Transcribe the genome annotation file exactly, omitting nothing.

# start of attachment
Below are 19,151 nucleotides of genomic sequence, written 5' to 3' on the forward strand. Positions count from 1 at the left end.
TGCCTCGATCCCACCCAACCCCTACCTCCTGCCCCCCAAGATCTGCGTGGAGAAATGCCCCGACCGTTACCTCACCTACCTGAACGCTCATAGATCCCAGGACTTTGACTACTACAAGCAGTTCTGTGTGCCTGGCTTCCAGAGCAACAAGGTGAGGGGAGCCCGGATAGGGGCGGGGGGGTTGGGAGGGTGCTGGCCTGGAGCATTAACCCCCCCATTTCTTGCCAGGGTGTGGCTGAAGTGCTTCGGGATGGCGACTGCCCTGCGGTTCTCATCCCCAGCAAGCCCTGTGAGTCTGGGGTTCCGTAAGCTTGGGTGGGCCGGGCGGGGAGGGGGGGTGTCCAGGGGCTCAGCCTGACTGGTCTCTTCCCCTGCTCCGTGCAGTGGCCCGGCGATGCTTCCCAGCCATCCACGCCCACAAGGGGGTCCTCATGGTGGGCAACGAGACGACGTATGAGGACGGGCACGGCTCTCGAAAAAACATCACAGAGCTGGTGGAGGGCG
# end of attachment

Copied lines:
Below are 19,151 nucleotides of genomic sequence, written 5' to 3' on the forward strand. Positions count from 1 at the left end.
TGCCTCGATCCCACCCAACCCCTACCTCCTGCCCCCCAAGATCTGCGTGGAGAAATGCCCCGACCGTTACCTCACCTACCTGAACGCTCATAGATCCCAGGACTTTGACTACTACAAGCAGTTCTGTGTGCCTGGCTTCCAGAGCAACAAGGTGAGGGGAGCCCGGATAGGGGCGGGGGGGTTGGGAGGGTGCTGGCCTGGAGCATTAACCCCCCCATTTCTTGCCAGGGTGTGGCTGAAGTGCTTCGGGATGGCGACTGCCCTGCGGTTCTCATCCCCAGCAAGCCCTGTGAGTCTGGGGTTCCGTAAGCTTGGGTGGGCCGGGCGGGGAGGGGGGGTGTCCAGGGGCTCAGCCTGACTGGTCTCTTCCCCTGCTCCGTGCAGTGGCCCGGCGATGCTTCCCAGCCATCCACGCCCACAAGGGGGTCCTCATGGTGGGCAACGAGACGACGTATGAGGACGGGCACGGCTCTCGAAAAAACATCACAGAGCTGGTGGAGGGCG